Flowr Corporation listed on the TSX Venture at two dollars and 60 cents per share on September 26, 2018 under the symbol FLWR.

[stock_chart symbol=”FLWR:TSV” align=”left” range=”1Y”]

Benjamin A. Smith: Joining me today is Flowr Corporation CEO Vinay Tolia. Welcome to the program.

Vinay Tolia:  Thank you so much for having me, Ben.

Benjamin A. Smith: Okay, so getting right into your recent earnings report, you sold 406 grams of premium cannabis, and you did that despite only having about 20 percent of your main facility up and running. Can you explain to viewers why this was an accomplishment, and, you know, what did this signify to the market that you were able to have this strong revenue profile with such limited utility outlay?

Vinay Tolia:  Absolutely. So we have been saying for the last couple years, just how hard this product is to grow. That one of the things that makes us different is we’re talking about all of the steps that are necessary to sell cannabis at any quality, but let alone premium quality cannabis – it’s incredibly hard, and it’s often overlooked.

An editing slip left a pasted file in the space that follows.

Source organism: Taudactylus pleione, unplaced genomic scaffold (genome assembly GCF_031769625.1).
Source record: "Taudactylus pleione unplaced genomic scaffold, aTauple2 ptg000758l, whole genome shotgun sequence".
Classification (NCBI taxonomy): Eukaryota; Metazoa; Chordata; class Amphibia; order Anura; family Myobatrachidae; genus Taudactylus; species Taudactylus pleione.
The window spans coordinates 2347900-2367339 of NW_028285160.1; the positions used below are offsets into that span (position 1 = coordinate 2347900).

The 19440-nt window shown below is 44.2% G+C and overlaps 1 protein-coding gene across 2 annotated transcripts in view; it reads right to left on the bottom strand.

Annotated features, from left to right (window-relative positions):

The fact that we were able to put up these numbers on a partially built facility just speaks volumes to our team and our, really our know-how.

Benjamin A. Smith: Okay, should investors extrapolate that if you’re producing gross revenues of 3.3 million on about a fifth of that facility – I’m not sure if all of that is the growing portion of it, but should those revenues extrapolate to at least five times in the next, you know, say quarter or two? Or you know, with the extra production capacity, will it go higher than that?